Fascinating Horror on the Space Shuttle Challenger disaster

Well, I was in grad school in a seminar and only heard about it when a fellow student came in late and told us. It made my stomach drop.

I guess I’m old.


No, like you I didn’t know (although I never thought he was the only scientist out there who figured it out). I was just pointing out where his particular and unique talents came into play.

I don’t recall him taking credit at the hearing, just doing the demonstration to cut through the BS and Morton Thiokol’s and NASA’s attempts to cover their arses because they prioritised the “manager’s hat” over the “engineers’s hat” when it came to the launch.



Remimds me of James Loewen’s discussion of also-awful Helen Keller jokes in Lies My Teacher Told Me. IIRC, he said they were justified because kids knew at some level that the received version of her was an unrealistic, simplistic myth (as he then goes on to prove it indeed is).

Maybe in this case, a lot of kids felt at some level that in a way, the whole patriotic Space Shuttle shebang (as it were) had a bit of hot air to it. :woman_shrugging:


There are written reports about this from the engineering company that were covered up. They knew exactly how cold was too cold for the O-rings and when the explosion happened, the engineers from that section knew immediately that it was the O-rings that had failed. Feynman was simply the only one not willing to participate in a cover-up.

This was a classic case of management not listening to the engineers. It’s a real disease that NASA had after Apollo. Apollo went so well (relative to how risky those missions were- Apollo 1 was terrible, of course) that the org got complacent and management took over. The morning of the launch, multiple letters were received from different engineering groups pleading with them not to launch because it was too cold for multiple systems. It was classic groupthink in management and has been studied as such in the years since.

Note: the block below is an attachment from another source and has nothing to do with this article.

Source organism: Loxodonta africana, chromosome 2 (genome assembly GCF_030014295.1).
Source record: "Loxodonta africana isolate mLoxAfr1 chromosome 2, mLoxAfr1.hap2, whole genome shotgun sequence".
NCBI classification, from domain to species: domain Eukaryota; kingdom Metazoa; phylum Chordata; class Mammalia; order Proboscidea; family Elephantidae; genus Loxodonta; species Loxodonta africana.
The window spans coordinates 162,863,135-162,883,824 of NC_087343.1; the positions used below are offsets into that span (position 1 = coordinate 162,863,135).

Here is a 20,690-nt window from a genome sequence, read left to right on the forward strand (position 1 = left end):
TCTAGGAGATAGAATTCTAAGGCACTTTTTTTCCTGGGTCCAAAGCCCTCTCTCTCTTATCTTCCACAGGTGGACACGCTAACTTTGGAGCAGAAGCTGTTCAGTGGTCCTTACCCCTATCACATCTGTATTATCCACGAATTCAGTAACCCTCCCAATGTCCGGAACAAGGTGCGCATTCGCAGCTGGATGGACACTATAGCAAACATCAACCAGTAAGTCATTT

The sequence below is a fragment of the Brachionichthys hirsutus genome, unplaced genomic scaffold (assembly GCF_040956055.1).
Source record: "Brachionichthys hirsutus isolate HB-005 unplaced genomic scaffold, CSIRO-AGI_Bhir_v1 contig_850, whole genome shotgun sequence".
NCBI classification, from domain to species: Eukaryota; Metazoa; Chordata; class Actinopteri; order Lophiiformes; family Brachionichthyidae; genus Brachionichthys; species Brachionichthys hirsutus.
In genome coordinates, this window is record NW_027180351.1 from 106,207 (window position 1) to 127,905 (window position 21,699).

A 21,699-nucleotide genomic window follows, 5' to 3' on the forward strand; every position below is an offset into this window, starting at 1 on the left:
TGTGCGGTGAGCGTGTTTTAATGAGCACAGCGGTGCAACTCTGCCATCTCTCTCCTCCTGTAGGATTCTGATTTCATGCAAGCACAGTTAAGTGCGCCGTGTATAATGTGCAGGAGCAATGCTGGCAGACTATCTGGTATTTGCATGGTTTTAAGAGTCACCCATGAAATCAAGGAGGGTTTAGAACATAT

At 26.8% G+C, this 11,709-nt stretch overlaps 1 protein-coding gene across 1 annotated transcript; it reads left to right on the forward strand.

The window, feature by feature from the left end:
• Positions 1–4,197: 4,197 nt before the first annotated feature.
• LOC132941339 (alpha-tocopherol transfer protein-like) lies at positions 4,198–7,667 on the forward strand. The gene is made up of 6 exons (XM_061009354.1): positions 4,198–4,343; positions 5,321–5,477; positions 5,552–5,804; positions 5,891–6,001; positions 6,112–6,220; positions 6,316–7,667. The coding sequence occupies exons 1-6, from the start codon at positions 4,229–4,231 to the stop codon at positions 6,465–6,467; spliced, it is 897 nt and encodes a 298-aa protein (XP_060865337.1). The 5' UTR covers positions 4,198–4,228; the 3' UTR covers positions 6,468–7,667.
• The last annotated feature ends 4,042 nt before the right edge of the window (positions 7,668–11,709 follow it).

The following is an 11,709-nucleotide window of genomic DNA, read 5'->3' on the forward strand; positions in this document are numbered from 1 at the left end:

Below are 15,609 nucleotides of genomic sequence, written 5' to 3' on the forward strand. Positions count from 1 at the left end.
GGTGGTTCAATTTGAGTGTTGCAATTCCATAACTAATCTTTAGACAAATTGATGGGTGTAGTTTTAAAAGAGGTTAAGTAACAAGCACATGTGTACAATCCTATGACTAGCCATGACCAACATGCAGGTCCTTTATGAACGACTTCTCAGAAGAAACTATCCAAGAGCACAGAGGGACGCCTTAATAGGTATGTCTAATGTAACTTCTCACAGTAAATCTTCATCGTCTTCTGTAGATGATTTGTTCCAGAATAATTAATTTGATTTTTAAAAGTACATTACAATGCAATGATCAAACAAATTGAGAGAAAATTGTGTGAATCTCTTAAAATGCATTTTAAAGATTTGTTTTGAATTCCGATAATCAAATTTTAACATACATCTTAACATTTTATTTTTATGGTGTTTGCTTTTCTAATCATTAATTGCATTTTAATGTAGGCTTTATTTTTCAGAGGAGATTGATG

No, that wasn’t the point. He didn’t claim to figure it out. He made a simple demonstration showing what the problem was. Maybe the issue here is that I was old enough to see through how it was reported and, uh, you weren’t there yet and never revisited the memory with a more informed point of view.
The problem here, I think and to pointlessly repeat myself, is/was that media does a poor job of reporting about science and makes it out o be a competition/drama more than it is. I was thirty then so I was already very aware of this issue and watched the whole thing with that in mind.


Well, we were Canadian kids in Canada, so patriotism didn’t play into it for us. It’s tempting to say “kids can be cruel” and leave it at that, but I think it’s more complicated than that. I’m the wrong person to speculate further though.


I hate you all. I was sitting in the college cafeteria when it happened, they put it over the PA system. One of those “where were you when…” moments for me.


We’re Gen X, yo; we’re used to it.



I think those 13 guys on Snake Island knew they were speaking not only for Ukraine but for most of GenX with “Go fuck yourself.”


If GenX ever had it’s own signature catch-phrase, that would probably be it.


Diane Vaughan’s 'The Challenger Launch Decision: Risky Technology, Culture, and Deviance at NASA’ (University of Chicago Press, ISBN: 978-0226851761) is the definitive book on this and goes into exhaustive detail about how the various parts of NASA knew there was a problem with the O-rings and that there was evidence it was correlated to launch temperatures.